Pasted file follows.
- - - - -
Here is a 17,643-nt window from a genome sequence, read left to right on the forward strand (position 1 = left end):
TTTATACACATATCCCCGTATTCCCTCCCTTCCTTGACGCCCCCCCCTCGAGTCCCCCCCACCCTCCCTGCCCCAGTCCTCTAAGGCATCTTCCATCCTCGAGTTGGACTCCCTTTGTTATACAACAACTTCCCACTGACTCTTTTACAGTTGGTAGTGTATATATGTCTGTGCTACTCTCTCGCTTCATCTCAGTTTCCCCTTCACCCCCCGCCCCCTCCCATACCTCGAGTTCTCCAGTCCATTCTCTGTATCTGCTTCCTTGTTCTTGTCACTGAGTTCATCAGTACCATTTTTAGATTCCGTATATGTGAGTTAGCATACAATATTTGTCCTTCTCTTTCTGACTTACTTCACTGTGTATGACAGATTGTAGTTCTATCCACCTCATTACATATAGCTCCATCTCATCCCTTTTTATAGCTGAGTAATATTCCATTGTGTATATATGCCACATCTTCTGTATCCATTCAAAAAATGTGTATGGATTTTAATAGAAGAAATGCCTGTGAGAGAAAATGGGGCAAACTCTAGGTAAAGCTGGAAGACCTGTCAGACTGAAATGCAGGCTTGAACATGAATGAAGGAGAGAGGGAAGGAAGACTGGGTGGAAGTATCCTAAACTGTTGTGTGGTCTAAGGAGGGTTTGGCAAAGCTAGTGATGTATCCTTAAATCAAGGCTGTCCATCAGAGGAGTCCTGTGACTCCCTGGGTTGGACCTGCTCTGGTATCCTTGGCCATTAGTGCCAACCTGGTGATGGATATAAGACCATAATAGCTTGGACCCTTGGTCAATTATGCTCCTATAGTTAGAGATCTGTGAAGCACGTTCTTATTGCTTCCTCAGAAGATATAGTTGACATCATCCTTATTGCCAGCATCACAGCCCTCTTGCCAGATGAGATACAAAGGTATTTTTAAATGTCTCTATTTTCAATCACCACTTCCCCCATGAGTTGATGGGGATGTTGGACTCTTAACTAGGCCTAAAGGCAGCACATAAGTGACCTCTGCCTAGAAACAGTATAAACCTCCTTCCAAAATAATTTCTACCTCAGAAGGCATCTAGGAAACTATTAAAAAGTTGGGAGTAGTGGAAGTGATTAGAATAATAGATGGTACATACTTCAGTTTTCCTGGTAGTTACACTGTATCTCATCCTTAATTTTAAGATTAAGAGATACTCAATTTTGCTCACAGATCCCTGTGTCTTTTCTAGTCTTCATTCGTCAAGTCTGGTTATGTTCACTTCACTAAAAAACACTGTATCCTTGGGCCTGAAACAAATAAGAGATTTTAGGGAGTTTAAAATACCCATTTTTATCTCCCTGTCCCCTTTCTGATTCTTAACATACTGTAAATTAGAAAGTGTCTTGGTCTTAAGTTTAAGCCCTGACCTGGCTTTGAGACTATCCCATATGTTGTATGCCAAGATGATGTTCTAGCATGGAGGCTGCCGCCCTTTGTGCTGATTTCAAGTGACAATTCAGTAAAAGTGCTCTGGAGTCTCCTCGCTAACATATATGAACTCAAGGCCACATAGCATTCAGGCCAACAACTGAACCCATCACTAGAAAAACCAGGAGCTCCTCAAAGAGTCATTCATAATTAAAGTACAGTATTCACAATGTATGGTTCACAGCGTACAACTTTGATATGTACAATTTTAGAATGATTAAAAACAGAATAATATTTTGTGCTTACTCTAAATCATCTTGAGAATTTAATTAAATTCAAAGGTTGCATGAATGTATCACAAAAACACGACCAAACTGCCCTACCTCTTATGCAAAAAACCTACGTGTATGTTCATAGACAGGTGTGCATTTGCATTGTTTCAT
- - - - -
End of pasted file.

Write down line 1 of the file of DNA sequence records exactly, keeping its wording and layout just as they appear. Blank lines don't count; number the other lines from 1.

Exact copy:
Here is a 17,643-nt window from a genome sequence, read left to right on the forward strand (position 1 = left end):